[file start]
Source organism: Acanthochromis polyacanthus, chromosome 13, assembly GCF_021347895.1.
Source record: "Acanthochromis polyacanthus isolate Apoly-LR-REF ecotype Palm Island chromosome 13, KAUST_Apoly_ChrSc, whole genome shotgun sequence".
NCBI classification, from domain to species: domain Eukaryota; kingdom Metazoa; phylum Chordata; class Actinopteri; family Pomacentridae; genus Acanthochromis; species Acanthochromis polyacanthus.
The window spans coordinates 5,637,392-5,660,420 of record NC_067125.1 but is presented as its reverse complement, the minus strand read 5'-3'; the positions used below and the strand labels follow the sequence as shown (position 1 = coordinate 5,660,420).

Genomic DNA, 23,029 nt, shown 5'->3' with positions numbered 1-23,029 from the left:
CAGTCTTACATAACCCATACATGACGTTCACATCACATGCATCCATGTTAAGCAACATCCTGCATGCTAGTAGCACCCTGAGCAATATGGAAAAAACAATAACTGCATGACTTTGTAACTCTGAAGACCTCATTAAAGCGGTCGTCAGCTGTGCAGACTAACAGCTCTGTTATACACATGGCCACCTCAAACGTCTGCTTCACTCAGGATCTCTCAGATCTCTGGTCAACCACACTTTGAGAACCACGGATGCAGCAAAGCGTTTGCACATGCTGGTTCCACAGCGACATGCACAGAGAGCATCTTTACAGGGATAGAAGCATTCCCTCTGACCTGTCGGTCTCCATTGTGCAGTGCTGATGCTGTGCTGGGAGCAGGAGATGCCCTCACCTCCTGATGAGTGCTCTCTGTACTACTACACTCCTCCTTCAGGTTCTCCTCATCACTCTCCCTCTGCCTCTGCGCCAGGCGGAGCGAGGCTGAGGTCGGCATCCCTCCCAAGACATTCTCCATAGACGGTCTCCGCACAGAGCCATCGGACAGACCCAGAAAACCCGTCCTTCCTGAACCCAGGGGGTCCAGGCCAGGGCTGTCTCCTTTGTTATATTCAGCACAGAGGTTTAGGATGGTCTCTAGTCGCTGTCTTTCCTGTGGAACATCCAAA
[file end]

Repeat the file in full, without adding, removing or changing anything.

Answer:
Source organism: Acanthochromis polyacanthus, chromosome 13, assembly GCF_021347895.1.
Source record: "Acanthochromis polyacanthus isolate Apoly-LR-REF ecotype Palm Island chromosome 13, KAUST_Apoly_ChrSc, whole genome shotgun sequence".
NCBI classification, from domain to species: domain Eukaryota; kingdom Metazoa; phylum Chordata; class Actinopteri; family Pomacentridae; genus Acanthochromis; species Acanthochromis polyacanthus.
The window spans coordinates 5,637,392-5,660,420 of record NC_067125.1 but is presented as its reverse complement, the minus strand read 5'-3'; the positions used below and the strand labels follow the sequence as shown (position 1 = coordinate 5,660,420).

Genomic DNA, 23,029 nt, shown 5'->3' with positions numbered 1-23,029 from the left:
CAGTCTTACATAACCCATACATGACGTTCACATCACATGCATCCATGTTAAGCAACATCCTGCATGCTAGTAGCACCCTGAGCAATATGGAAAAAACAATAACTGCATGACTTTGTAACTCTGAAGACCTCATTAAAGCGGTCGTCAGCTGTGCAGACTAACAGCTCTGTTATACACATGGCCACCTCAAACGTCTGCTTCACTCAGGATCTCTCAGATCTCTGGTCAACCACACTTTGAGAACCACGGATGCAGCAAAGCGTTTGCACATGCTGGTTCCACAGCGACATGCACAGAGAGCATCTTTACAGGGATAGAAGCATTCCCTCTGACCTGTCGGTCTCCATTGTGCAGTGCTGATGCTGTGCTGGGAGCAGGAGATGCCCTCACCTCCTGATGAGTGCTCTCTGTACTACTACACTCCTCCTTCAGGTTCTCCTCATCACTCTCCCTCTGCCTCTGCGCCAGGCGGAGCGAGGCTGAGGTCGGCATCCCTCCCAAGACATTCTCCATAGACGGTCTCCGCACAGAGCCATCGGACAGACCCAGAAAACCCGTCCTTCCTGAACCCAGGGGGTCCAGGCCAGGGCTGTCTCCTTTGTTATATTCAGCACAGAGGTTTAGGATGGTCTCTAGTCGCTGTCTTTCCTGTGGAACATCCAAA